But I suspect much of that will be lost on many too..

    If it is lost, consider this instead – “the first step is to act with good authority by telling the truth to your own tribe”

  • granni trixie

    Like most people I greatly admire Heaney and agreed with many of the points made by Olivia O’Leary in Irish Times but surely she was OTT (sentiments with which I feel sure Heaney would agree). Lost the run of herself?

  • Pigeon Toes

    Mr Baker,
    Thank you for the link.

  • George

    FJH,
    Sometimes I think that a poet of his stature, up to and including the Nobel Prize should have been awarded some knighthood or whatever……but he has been sadly overlooked. Maybe he just doesnt want one.

    Sadly? But if he doesn’t want one, he can’t be awarded one and therefore can’t be overlooked.

    It’s quite funny that while you use “sadly” I’m sure there is a host of others who would happily use the word “happily” that he hasn’t been awarded a knighthood or whatever as, for them, this signifies that perhaps like the overwhelming majority of Irish citizens, Mr Heaney believes he can’t be awarded one.

    Oh the joys of the British, Irish or both enigma.

  • Well actually I was being ironic.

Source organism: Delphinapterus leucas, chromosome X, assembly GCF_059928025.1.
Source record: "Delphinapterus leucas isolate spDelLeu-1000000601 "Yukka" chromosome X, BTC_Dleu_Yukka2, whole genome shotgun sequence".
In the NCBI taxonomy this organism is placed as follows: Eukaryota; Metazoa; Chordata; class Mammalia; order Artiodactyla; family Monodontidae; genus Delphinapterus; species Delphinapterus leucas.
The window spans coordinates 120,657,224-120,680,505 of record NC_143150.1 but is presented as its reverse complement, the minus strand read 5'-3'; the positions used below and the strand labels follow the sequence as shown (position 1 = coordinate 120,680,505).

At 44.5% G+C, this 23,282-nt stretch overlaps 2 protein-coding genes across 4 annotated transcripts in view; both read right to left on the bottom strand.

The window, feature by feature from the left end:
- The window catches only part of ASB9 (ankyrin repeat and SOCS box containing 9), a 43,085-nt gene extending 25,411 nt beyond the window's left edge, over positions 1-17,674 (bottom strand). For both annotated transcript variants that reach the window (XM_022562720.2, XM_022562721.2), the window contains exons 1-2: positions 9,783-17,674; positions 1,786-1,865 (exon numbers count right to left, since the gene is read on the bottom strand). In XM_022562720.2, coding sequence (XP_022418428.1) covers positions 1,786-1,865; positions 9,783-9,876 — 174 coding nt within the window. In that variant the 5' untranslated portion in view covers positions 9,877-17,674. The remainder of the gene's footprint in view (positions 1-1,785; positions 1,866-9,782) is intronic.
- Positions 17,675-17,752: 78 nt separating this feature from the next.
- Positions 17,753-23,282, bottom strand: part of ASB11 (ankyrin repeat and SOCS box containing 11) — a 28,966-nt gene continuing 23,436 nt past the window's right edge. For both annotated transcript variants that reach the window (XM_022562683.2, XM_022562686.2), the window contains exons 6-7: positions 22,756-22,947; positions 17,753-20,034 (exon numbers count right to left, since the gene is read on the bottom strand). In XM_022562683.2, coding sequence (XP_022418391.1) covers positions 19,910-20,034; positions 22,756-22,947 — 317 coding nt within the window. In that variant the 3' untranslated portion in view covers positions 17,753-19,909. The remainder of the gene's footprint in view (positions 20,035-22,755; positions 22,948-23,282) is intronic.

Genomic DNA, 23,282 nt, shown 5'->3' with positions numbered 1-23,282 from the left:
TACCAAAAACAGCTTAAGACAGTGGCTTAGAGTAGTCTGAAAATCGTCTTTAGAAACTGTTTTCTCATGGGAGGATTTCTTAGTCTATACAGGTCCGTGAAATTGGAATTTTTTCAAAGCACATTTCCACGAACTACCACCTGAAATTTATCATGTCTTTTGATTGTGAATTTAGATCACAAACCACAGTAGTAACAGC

Id fully expect a man of his stature to have been sounded out offered one. Or some such OBE, MBE or trinket. So the most likely scenario is that he doesnt want one.
    But actually I was wrong as was pointed out by an eagle-eyed reader. Im reliably informed that he is a Commander of the Order of Arts and Letters….an honour awarded by the Republic of France.

  • juggernaut

    His passports Green?

    Just as well. shakespeare he aint.

    He got fame by being from the north during the troubles and maintained/financed it by doing Beowulf, typical. Well done him.

  • Republic of Connaught

    Heaney belongs to his home island of Ireland and only Ireland. He never made any bones about his identity.
    The GFA clarified these issues. You can be Irish, British or both if born in NI.

    Heaney has long made it clear he is Irish, full stop.

  • Brian Walker

    Seamus who is undoubtedly Irish doesn’t play the zero sum game, like some of the above. Poetry transcends, cuts across these boundaries without necessarily rejecting them – that’s what poetry does. Most commenters recognise that “poetry is indeed the “other thing”. Those who insist that an expression of identity is paramount are the losers. I’m quite sure he will be anthologised in a future edition of the Oxford Book of English Verse – “English” not being an eptithet solely related to passport holding.

  • JAH